Thinking more about about slacktivism for a moment – Are all “easy” methods to engage considered slacktivism? Are some of them not bad (or actually good?) This topic has been floating around for a long time, but today I was inspired by Beth Kanter’s blog post on Facebook Pages (with a great list of Facebook Page creation resources) Joining a Facebook group is considered slacktivism, according to Wikipedia)
If slacktivism like joining a Facebook group or “becoming a fan of an organization” is bad, why do organizations spend time creating Facebook Pages at all? Or why do they spend time on Twitter broadcasting their message for people to retweet? Would Retweeting be considered slacktivism? Isn’t communicating with and expanding your audience (considering how fragmented the media world is today) the point of all of these short conversations?
Some other “easy” (or call it slacktivism) examples:
- Everywun – Sponsor-supported games, tasks, etc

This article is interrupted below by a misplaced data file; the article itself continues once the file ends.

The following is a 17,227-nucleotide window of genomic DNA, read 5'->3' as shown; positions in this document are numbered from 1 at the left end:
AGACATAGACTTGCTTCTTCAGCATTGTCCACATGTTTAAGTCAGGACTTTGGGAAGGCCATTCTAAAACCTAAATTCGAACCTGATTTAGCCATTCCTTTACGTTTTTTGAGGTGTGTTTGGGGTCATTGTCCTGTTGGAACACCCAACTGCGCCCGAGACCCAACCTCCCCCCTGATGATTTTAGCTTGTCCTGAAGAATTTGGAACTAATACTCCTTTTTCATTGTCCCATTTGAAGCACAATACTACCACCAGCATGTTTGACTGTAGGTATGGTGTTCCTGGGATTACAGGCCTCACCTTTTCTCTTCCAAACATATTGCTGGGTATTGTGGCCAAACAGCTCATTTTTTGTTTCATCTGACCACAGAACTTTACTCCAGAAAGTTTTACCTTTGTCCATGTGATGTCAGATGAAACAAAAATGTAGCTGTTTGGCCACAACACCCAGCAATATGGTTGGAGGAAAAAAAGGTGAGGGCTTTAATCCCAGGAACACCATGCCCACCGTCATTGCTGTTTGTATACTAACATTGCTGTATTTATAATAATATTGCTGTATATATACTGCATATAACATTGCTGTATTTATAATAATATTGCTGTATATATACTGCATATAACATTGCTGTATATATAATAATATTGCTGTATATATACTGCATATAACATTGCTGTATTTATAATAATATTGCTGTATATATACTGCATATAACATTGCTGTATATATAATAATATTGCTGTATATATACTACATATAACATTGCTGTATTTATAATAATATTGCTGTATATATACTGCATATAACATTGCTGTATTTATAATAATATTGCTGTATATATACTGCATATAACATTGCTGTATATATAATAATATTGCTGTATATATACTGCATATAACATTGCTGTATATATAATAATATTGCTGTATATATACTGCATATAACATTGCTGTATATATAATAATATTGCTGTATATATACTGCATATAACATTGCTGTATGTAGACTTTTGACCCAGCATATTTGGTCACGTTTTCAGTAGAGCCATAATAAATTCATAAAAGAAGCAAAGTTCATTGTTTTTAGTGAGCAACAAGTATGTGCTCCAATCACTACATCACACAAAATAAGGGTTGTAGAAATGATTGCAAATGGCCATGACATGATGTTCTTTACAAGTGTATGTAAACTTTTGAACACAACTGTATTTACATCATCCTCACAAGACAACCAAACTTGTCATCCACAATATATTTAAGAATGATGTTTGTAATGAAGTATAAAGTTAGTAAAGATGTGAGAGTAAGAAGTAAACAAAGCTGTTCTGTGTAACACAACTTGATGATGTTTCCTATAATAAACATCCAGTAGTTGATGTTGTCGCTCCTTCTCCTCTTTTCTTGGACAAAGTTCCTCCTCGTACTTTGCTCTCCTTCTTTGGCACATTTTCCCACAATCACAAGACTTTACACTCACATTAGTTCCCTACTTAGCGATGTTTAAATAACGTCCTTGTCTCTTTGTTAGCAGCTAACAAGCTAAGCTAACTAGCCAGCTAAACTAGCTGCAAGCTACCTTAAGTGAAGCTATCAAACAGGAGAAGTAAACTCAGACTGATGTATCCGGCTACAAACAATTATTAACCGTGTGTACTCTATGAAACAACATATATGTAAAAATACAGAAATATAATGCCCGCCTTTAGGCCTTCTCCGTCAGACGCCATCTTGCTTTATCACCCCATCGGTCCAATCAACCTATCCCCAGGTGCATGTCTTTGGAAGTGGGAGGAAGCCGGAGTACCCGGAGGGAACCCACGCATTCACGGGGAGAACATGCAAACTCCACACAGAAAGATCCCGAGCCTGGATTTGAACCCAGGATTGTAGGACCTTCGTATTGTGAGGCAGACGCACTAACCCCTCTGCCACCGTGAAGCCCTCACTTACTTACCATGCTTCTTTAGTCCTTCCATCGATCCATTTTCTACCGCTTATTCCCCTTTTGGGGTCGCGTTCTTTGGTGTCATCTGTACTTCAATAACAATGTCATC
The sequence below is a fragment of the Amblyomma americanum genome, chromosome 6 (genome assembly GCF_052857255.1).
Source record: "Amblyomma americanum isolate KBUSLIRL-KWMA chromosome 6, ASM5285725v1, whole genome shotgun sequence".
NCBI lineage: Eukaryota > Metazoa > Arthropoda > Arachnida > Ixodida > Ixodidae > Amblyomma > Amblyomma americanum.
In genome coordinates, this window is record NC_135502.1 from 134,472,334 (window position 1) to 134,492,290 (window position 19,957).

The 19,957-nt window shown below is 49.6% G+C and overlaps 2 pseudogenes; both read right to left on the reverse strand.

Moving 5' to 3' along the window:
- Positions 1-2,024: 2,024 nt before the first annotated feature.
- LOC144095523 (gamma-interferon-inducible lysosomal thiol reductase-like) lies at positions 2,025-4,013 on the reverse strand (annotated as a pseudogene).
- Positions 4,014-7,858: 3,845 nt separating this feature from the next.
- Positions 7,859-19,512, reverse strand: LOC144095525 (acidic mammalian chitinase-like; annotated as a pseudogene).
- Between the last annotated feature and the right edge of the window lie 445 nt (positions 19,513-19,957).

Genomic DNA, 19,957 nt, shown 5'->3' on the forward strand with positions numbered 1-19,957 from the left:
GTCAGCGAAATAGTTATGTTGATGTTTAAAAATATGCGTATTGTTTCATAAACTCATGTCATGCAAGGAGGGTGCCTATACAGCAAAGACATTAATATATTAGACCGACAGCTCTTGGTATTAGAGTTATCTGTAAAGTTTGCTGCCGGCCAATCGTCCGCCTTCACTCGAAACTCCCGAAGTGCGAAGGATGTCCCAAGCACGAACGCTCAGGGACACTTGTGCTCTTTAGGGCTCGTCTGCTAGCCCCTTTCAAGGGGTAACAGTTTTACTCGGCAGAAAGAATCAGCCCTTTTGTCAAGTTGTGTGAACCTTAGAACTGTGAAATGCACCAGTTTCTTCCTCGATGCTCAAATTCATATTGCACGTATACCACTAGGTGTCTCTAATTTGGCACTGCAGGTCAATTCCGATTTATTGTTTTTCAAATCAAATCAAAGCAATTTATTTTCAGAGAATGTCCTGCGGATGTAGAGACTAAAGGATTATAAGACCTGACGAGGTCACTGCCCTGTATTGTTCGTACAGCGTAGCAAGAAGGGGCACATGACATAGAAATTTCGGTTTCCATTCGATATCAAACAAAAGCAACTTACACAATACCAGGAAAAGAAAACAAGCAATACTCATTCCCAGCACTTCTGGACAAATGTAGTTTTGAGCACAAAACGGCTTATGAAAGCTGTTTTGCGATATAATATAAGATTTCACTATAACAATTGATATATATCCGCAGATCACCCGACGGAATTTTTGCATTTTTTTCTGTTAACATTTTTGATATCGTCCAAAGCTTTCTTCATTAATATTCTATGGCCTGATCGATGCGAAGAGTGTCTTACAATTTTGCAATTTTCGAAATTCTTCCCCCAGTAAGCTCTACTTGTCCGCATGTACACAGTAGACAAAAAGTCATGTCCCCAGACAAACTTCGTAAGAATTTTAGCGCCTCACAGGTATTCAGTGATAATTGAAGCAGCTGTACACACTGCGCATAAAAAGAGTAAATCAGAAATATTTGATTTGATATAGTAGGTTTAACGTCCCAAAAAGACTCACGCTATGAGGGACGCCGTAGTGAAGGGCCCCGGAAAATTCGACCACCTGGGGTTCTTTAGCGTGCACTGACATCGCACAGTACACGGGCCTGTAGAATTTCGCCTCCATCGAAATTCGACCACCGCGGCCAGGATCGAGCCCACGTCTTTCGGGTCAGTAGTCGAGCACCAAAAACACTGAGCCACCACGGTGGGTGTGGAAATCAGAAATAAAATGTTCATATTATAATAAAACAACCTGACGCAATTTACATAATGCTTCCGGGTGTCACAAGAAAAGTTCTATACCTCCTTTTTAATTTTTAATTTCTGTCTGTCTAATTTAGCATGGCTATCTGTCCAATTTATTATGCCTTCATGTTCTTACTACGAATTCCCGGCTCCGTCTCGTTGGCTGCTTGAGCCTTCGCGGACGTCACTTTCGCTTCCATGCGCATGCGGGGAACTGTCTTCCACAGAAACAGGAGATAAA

- Free Rice – Sponsor-supported words games to donate rice to the United Nations World Food Program
- igive – Online retail search engines that donate of percentage of sales to Non-Profits of your choice
- The Extraordinaries – micro-volunteering opportunities on mobile phones. More to come on this
- Facebook Page – becoming a fan of a NonProfit
- Publisher donation of online media space – Having worked in the interactive media agency world, I’ve seen publishers donating ad space to NP’s through the PSAs shown in my clients’ campaign effectiveness studies (Dynamic Logic, Insights Express). Viewers are placed in either a control or exposed group. The control is shown a PSA instead of the client’s ad. This is an “easy” way publishers to donate space and possibly write off the value while giving NPs a way to reach consumers on the publisher’s site
- This list is small and incomplete. Are there others you can think of? Please feel free to suggest more!